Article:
diffuse

1 of 2

adjective

dif·​fuse di-ˈfyüs How to pronounce diffuse (audio)
1
: being at once verbose and ill-organized
a diffuse report from the scene of the earthquake
2
: not concentrated or localized
diffuse lighting
diffuse sclerosis
diffusely adverb
diffuseness noun

diffuse

2 of 2

verb

dif·​fuse di-ˈfyüz How to pronounce diffuse (audio)
diffused; diffusing

transitive verb

1
a
: to pour out and permit or cause to spread freely
a drop of blue dye diffused in a glass of water
b
: extend, scatter
diffusing their ideas throughout the continent
c
: to spread thinly or wastefully
a government in which power is diffused
2
physics : to subject to diffusion (see diffusion sense 3)
especially : to break up and distribute (incident light) by reflection
put up a screen to diffuse the light

intransitive verb

1
: to spread out or become transmitted especially by contact
The civilization diffused westward.
2
: to undergo diffusion
heat from the radiator diffusing throughout the room
diffusible adjective

Frequently Asked Questions

What is the difference between diffuse and defuse?

Many people find it difficult to remember the difference between defuse and diffuse, and when faced with the need for one of these words simply grab whichever one first comes to mind. Although these word sound quite similar, their meanings are rather distinct. Defuse means "to make less harmful, potent, or tense"; the word has another, helpfully literal, meaning, which is "to remove the fuse from." Diffuse means "not concentrated or localized"; it comes from the Latin word diffūsus ("spread over a wide area").

What is the difference between diffuse and infuse?

Diffuse is commonly found used as both adjective ("not concentrated or localized") and verb ("to pour out and permit or cause to spread freely," "to scatter"), while infuse is almost entirely restricted to use as a verb. While the meannings of diffuse are mainly concerned with outward movement, those of infuse are inward; the word has such meanings as "to steep in liquid (such as water) without boiling so as to extract the soluble constituents or principles," "to administer or inject by infusion," and "to cause to be permeated with something (such as a principle or quality) that alters usually for the better."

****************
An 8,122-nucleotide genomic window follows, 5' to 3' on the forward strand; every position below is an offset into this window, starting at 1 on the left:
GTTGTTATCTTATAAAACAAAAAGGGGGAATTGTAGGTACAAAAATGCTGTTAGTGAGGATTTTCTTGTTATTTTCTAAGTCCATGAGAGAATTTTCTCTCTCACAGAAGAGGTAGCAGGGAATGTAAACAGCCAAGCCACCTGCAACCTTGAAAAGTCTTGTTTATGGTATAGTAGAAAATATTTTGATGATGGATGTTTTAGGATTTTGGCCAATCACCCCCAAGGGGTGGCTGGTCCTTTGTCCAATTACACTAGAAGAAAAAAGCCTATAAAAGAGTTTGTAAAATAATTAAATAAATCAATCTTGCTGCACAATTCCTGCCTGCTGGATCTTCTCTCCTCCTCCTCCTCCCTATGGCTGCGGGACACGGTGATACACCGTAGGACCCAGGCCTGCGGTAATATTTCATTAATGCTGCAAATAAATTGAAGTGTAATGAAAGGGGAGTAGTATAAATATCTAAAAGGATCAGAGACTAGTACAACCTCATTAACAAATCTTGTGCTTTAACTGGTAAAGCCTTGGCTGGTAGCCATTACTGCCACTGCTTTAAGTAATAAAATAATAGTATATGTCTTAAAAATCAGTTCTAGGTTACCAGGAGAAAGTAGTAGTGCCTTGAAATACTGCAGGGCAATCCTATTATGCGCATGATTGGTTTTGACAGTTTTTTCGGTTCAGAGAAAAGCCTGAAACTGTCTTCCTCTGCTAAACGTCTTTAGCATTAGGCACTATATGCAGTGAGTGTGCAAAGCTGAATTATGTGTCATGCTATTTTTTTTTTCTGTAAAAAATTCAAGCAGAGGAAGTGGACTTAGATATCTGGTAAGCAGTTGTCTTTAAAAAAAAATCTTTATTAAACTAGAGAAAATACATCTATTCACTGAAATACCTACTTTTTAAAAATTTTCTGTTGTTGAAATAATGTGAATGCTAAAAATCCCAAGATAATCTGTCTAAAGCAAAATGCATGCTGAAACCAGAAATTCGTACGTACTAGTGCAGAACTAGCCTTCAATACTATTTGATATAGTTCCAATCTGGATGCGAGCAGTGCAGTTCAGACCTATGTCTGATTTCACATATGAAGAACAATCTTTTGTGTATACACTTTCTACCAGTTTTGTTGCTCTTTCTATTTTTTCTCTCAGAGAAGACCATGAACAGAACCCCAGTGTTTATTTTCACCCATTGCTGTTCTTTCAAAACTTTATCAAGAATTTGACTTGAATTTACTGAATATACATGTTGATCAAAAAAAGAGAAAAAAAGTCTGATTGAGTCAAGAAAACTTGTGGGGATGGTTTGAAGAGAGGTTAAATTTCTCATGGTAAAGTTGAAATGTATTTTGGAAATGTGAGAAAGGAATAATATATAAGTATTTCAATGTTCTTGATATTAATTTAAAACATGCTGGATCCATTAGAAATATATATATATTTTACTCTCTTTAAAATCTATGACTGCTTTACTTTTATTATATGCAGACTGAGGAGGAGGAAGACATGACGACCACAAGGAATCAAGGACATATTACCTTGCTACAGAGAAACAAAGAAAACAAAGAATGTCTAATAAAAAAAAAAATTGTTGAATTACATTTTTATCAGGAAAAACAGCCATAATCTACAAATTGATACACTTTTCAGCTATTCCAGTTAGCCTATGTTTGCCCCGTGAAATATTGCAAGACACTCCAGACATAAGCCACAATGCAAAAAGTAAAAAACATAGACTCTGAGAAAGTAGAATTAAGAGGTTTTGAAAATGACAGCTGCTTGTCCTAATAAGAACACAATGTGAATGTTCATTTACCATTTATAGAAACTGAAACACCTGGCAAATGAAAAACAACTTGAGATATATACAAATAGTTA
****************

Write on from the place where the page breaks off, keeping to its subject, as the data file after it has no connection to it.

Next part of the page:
What does diffuse pain mean?

Diffuse pain is pain is pain that not concentrated or localized, being instead spread throughout a wider area of the body.

Choose the Right Synonym for diffuse

wordy, verbose, prolix, diffuse mean using more words than necessary to express thought.

wordy may also imply loquaciousness or garrulity.

a wordy speech

verbose suggests a resulting dullness, obscurity, or lack of incisiveness or precision.

the verbose position papers

prolix suggests unreasonable and tedious dwelling on details.

habitually transformed brief anecdotes into prolix sagas

diffuse stresses lack of compactness and pointedness of style.

diffuse memoirs that are so many shaggy-dog stories

Examples of diffuse in a Sentence